Inspired by watching TV and foreign films about the different countries around the world. Then I set a goal of visiting 50 countries and then 100 countries. I decided to go for all of them as I became more comfortable travelling.
I was a geography geek as a child (still am) with my head in an atlas or in a guidebook – I’m quite happy being an armchair traveller (reading & watching TV programmes) as well as exploring the world for myself. Did you have a fascination with countries as a small child?
Don’t remember exactly when it started, but might have been my early teenage years. Liked geography in school as it was one of the few things I liked about going to school.
You grew up in Denmark, so apart from your own country, what was the first country you visited?
Must have been a short trip to Germany. The first big trip on my own was to Egypt when I was 17.
Have you got any favourite destinations and why are they specifically at the top of your list?
Many favourites for different reasons. South Africa, New Zealand and Italy are three. South Africa as it has so much to offer. New Zealand for the beautiful nature and Italy for the food.
What place is your least favourite and why?
My driver went to prison in South Sudan for taking a photo of me in front of a building. They wanted to throw me into prison as well, but after they checked my camera, they let me go.
We all have preconceived ideas of what a country will be like – what country totally took you by surprise and was totally opposite of what you thought it would be?
There are many, but Rwanda would be one of them. I had very low expectations, but it’s a surprisingly great country that feels well organised. In that part of the world you normally have a bad infrastructure and a lot of problems to deal with as a traveller, but not in Rwanda. It’s such a beautiful country as well. Paying 5 dollars for a bus ticket across the country is one of the best things you can do.
Your current aim is to visit every territory in the world – are you rattling through them at a pace?
No, I am taking it slowly like I did with every country. 3,000 days of travel is a lot and it will take me some time to visit every territory as well.
I love travelling & flying but I hate airports! What’s your favourite and least favourite airports?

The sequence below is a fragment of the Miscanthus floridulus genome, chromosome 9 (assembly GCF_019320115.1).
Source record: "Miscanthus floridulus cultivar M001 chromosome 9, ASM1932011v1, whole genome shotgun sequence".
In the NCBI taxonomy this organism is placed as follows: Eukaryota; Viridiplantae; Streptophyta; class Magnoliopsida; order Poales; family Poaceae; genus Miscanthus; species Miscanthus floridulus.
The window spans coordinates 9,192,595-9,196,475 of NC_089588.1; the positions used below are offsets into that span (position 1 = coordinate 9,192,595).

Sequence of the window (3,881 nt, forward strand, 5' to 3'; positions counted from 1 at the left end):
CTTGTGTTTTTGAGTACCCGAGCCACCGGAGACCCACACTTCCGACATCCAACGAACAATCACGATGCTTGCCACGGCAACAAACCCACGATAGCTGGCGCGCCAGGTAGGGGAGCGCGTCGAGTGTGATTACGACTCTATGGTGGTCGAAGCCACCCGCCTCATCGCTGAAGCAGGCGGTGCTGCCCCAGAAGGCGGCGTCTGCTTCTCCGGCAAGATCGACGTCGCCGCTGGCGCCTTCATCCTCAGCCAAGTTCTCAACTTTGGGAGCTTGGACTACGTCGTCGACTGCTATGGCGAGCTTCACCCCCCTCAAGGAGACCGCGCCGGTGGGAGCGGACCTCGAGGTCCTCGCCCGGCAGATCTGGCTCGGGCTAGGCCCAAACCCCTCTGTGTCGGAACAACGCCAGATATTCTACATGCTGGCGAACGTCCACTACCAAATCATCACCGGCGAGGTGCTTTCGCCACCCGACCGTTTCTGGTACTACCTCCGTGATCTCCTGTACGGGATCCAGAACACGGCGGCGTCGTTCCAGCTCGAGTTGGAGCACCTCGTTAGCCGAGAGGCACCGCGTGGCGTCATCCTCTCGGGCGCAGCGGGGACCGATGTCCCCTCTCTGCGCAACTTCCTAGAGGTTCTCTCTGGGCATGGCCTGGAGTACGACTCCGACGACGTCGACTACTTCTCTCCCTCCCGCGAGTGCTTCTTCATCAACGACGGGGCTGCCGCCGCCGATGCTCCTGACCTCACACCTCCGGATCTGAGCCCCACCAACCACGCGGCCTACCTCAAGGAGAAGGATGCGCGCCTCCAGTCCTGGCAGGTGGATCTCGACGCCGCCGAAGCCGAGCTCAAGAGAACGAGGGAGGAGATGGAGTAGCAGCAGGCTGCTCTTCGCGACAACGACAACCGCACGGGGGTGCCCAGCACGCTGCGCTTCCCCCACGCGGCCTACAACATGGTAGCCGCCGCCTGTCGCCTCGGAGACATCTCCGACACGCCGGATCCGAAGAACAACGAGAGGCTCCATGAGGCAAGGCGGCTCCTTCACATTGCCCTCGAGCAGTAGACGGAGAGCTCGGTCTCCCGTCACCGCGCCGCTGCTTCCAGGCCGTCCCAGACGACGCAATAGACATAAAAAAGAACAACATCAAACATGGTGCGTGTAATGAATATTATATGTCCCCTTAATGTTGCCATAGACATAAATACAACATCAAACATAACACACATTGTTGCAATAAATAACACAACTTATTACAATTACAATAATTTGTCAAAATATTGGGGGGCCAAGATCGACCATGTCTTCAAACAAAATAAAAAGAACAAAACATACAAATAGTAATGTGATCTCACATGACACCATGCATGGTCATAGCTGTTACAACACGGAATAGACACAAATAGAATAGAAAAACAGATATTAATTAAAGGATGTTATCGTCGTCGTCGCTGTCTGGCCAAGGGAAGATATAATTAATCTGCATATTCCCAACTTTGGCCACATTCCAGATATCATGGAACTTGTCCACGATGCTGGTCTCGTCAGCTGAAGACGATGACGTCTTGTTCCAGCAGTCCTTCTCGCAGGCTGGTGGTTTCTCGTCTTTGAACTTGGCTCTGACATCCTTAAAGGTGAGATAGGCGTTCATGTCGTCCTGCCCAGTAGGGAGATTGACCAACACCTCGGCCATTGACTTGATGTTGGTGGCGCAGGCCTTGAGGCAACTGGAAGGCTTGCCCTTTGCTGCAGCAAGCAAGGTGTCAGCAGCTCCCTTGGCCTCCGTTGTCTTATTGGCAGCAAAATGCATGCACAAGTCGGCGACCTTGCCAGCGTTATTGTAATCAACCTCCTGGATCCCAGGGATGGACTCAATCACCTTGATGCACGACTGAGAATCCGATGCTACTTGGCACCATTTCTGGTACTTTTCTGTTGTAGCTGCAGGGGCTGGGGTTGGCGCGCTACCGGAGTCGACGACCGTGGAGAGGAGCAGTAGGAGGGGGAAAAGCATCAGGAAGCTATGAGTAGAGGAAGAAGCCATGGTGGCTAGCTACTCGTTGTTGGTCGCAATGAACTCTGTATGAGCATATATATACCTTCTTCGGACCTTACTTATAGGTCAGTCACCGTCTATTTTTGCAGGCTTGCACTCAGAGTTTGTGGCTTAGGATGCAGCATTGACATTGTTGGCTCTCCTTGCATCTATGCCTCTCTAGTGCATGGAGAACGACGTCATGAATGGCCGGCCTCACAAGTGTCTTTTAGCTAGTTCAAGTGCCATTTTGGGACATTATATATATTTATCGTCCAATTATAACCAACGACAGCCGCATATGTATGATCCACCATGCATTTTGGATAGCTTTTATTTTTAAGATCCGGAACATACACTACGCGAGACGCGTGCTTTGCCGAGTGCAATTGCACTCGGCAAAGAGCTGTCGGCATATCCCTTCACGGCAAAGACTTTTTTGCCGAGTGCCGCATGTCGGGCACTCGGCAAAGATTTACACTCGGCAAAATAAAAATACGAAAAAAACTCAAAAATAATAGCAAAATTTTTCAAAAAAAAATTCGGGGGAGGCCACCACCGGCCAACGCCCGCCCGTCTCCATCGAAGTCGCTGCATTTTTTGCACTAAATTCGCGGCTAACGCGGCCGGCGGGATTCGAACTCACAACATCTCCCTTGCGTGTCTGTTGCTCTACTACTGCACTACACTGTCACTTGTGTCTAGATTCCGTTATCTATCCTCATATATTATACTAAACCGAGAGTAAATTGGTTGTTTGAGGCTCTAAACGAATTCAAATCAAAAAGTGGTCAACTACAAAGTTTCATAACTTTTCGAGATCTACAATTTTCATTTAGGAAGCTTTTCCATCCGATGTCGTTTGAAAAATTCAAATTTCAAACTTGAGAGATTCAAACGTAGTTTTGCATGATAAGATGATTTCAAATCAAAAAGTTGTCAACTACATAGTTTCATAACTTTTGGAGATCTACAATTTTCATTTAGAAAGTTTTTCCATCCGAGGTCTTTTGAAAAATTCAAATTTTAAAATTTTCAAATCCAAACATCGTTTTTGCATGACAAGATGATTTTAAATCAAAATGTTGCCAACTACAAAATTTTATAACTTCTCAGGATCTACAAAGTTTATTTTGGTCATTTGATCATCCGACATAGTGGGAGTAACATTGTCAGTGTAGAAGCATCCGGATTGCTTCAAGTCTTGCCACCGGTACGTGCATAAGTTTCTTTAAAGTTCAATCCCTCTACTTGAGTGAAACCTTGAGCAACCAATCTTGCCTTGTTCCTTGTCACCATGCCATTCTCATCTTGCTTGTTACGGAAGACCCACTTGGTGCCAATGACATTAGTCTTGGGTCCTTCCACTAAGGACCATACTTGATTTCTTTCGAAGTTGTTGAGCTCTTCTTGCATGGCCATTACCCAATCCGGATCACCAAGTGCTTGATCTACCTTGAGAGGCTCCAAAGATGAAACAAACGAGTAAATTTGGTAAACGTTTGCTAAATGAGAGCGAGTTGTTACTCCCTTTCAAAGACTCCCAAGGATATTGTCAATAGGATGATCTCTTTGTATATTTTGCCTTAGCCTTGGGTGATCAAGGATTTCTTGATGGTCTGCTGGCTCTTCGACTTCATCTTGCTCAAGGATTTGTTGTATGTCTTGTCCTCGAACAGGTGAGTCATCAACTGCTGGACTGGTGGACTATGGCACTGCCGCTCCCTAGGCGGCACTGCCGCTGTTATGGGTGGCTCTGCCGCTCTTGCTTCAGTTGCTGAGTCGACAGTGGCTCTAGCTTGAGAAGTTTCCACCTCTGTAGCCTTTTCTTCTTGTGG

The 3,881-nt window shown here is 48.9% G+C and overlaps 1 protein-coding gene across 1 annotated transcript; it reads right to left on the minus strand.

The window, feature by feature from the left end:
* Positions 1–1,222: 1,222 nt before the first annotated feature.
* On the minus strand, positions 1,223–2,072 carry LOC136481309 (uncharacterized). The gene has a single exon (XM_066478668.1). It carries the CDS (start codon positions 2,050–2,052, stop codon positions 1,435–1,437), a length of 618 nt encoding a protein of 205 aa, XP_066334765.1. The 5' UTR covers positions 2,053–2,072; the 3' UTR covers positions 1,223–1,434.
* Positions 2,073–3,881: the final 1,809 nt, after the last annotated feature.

Tel Aviv Ben Gurion International Airport, Israel is the worst airport experience. First, I joined the queue for foreigners where they asked me questions that no other airport in the world has asked me. They wanted to see my Eritrea visa, hotel reservation in Eritrea and it just felt like they didn’t believe a word of what I was saying. Horrible and other travellers have had similar experiences. The questions are one thing, but the security is the worst experience I have ever had at an airport. They don’t treat you like a human being and they make you feel so uncomfortable you don’t want to ever visit Israel again. They are searching every single little piece of your bag like no other airport. They are touching you like no other airport is touching you. They wouldn’t allow my brand new Samsung Galaxy S7 Edge (a gift from my father), to be in its case for security and as a result, I got scratches on the screen. I complained, but the staff screamed at me and there was nothing to do. If you ever want to visit Israel, make sure you are at the airport three hours before on the way out and prepare for at least a couple of hours of absolute horror.
Favourite: Not sure. I also don’t like airports.
Do you have a favourite mode of travel?
By car in the countryside of countries I like.
Some places are notoriously difficult to enter or are normally closed to outsiders, eg North Korea, Syria, Afghanistan. Which place was the most difficult to enter & how did you manage it? Which place scared you or made you feel most uncomfortable/unsafe?
There are different requirements for visiting the different countries around the world. Equatorial Guinea was really hard but managed to get my visa in Lagos (Nigeria) after writing about myself on a piece of paper. Saudi Arabia is very difficult for tourism so went on a business visa and had Radisson Blu sponsoring it.
Let’s talk food. Which country, in your opinion, has the best cuisine so far? And the worst?
Best are Italy and France for sure. Worst was North Korea. I didn’t eat much there as it was just horrible. Thought I couldn’t go wrong with icecream but it was terrible as well.
Has it all been plain sailing or do you have any memorable disasters?
Food poisoning in the Andaman Islands, India. In a destination without luxury hotels, Ixzire (with a Tripadvisor rating of 5) was one of the best options in the Andaman Islands, located between the Indian mainland and Thailand. While the property was fine, the dinner on the first evening was the beginning of the worst six months of my life. A fish curry made me seriously sick where I couldn’t breathe properly. After three days I tried to fly back to the mainland, but it was the worst flight of my life. The cabin crew gave me oxygen and asked for a doctor. I had to lay down for the entire flight. I couldn’t even sit up for landing. I arrived in Chennai, and it took me a week before I was able to fly again. The problems with my breathing ability came back multiple times over the coming months. Lesson learned. Be very careful about what you eat.